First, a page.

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Coverdale Bible 1535



12:1Sixe dayes before Easter came Iesus vnto Bethanye, where Lazarus was, which was deed, whom Iesus raysed vp from the deed.
12:2There they made him a supper, and Martha serued. But Lazarus was one of them, that sat at the table with him.
12:3Then toke Mary a pounde of oyntment of pure and costly Nardus, and anoynted Iesus fete, & dryed his fete with hir heer. The house was full of the sauoure of the oyntment.
12:4Then sayde one of his disciples, Iudas Iscarioth Symons sonne, which afterwarde betrayed him:
12:5Why was not this oyntment solde for thre hundreth pens, and geuen to the poore?
12:6(This sayde he not that he cared for the poore, but because he was a thefe, and had the bagge, and bare that which was geue.)
12:7Then sayde Iesus: Let her alone, this hath she kepte agaynst the daye of my buryenge.
12:8For the poore haue ye allwaye with you, but me haue ye not allwaye.
12:9Then moch people of the Iewes had knowlege, that he was there, and they came not for Iesus sake onely, but also yt they might se Lazarus, whom he had raysed from the deed.
12:10But ye hye prestes were aduysed to put Lazarus to death also:
12:11because yt for his sake many of the Iewes wete awaye and beleued on Iesus.
12:12Vpon the nexte daye moch people which were come vnto the feast, whan they herde that Iesus came towarde Ierusalem,
12:13they toke braunches of palme trees, and wete out to mete him, and cryed: Hosianna, Blessed be he, that in the name of the LORDE commeth kynge of Israel.
12:14Iesus gat a yonge Asse, and rode theron, As it is wrytte:
12:15Feare not thou doughter of Sion, beholde, thy kynge cometh rydinge vpo an Asses foale.
12:16Neuertheles his disciples vnderstode not these thinges at the first, but whan Iesus was glorified, then remebred they that soch thinges were wrytte of him, and that they had done soch thinges vnto him.
12:17The people that was with him whan he called Lazarus out of ye graue and raysed him from the deed, commended the acte.
12:18Therfore the people met him, because they herde, that he had done soch a miracle.
12:19But the pharises sayde amonge them selues: Ye se, that we preuayle nothinge, beholde, all ye worlde runneth after him.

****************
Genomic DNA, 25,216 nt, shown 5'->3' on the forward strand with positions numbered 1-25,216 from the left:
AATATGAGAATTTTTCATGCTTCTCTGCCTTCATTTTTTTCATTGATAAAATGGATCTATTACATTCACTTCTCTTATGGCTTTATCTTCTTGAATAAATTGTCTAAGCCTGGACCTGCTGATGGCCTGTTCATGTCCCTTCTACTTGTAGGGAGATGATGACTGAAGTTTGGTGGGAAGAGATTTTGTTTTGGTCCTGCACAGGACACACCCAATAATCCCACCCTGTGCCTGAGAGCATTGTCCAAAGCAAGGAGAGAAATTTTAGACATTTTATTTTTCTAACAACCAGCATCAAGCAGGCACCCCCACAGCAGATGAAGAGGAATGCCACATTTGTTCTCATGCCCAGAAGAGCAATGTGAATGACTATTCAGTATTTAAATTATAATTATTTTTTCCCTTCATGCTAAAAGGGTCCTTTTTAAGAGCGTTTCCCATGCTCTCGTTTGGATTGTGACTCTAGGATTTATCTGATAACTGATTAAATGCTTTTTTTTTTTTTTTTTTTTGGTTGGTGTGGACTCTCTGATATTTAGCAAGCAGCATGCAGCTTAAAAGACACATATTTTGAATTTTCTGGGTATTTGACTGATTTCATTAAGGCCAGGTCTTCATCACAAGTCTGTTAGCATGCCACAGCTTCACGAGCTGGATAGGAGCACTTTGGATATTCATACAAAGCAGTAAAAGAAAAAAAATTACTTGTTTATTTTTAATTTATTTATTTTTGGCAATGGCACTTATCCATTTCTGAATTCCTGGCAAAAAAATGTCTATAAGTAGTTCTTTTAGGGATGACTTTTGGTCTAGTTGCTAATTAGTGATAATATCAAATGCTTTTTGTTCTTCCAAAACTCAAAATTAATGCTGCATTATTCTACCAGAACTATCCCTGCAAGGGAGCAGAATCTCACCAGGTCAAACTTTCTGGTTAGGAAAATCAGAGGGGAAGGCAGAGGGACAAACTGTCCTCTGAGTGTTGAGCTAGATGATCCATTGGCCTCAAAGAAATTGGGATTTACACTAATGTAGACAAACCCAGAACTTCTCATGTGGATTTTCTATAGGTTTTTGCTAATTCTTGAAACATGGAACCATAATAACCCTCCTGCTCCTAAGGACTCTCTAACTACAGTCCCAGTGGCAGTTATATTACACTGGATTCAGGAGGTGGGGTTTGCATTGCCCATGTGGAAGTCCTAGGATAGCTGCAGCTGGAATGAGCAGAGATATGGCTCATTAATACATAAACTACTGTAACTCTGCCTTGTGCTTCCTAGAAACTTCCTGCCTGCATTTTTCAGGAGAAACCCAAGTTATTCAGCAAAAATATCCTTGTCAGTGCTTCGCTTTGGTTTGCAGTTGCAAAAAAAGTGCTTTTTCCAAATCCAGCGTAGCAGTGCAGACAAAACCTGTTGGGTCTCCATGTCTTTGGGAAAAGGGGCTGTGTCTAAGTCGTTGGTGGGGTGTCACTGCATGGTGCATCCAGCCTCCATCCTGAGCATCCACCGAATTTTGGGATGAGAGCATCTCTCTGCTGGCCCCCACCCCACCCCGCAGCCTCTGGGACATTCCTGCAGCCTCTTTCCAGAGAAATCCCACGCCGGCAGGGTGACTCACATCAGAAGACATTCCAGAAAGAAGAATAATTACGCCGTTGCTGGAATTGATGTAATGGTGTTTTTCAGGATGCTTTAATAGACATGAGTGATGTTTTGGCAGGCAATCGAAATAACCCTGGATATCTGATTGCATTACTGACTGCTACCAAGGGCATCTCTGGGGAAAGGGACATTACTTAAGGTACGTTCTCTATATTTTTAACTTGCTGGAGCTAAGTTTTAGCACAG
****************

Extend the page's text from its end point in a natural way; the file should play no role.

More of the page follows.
12:20There were certayne Grekes (amonge the that were come vp to Ierusale to worshipe at the feast)
12:21the same came vnto Philippe, which was of Bethsaida out of Galile, & prayed him, and sayde: Syr, we wolde fayne se Iesus.
12:22Philippe came, & tolde Andrew. And agayne, Philippe and Andrew tolde Iesus.
12:23Iesus answered the, and sayde: The houre is come, that the sonne of man must be glorified.
12:24Verely verely I saye vnto you: Excepte the wheatcorne fall in to the grounde, and dye, it bydeth alone: But yf it dye, it bryngeth forth moch frute.
12:25He that loueth his life, shal lose it: and he that hateth his life in this worlde, shal kepe it vnto life euerlastinge.
12:26He that wyl serue me, let him folowe me. And where I am, there shal my seruaunt be also: and he that serueth me, him shal my father honoure.
12:27Now is my soule heuy, and what shal I saye? Father, helpe me out of this houre. But therfore am I come in to this houre.
12:28Father, glorifye thy name. Then came there a voyce from heauen: I haue glorified it, and wyl glorifye it agayne.
12:29Then sayde the people that stode by and herde: It thondereth. Other sayde: An angell spake vnto him.
12:30Iesus answered, and sayde: This voyce came not because of me, but for youre sakes.
12:31Now goeth the iudgment ouer the worlde. Now shal the prynce of this worlde be thrust out.
12:32And I whan I am lift vp from the earth, wyl drawe all vnto me.
12:33(But this he sayde, to signifye, what death he shulde dye.)
12:34Then answered him the people: We haue herde in the lawe, that Christ endureth for euer: and how sayest thou then, that the sonne of man must be lift vp? Who is this sonne of man?
12:35Then sayde Iesus vnto them: The light is yet a litle whyle with you, walke whyle ye haue the light, that the darknesse fall not vpo you. He that walketh in the darknesse, woteth not whither he goeth.
12:36Beleue ye on the light, whyle ye haue it, that ye maye be the children of light. These thinges spake Iesus, and departed awaye, and hyd himself from them.
12:37And though he had done soch tokens before the, yet beleued they not on him,
12:38that the sayenge of Esay the prophet might be fulfylled, which he spake: LORDE, who beleueth oure preachinge? Or to whom is the arme of the LORDE opened?
12:39Therfore coulde they not beleue, for Esay saide agayne:
12:40He hath blynded their eyes, and hardened their hert, that they shulde not se with the eyes, ner vnderstonde with the hert, & shulde be conuerted, and he shulde heale them.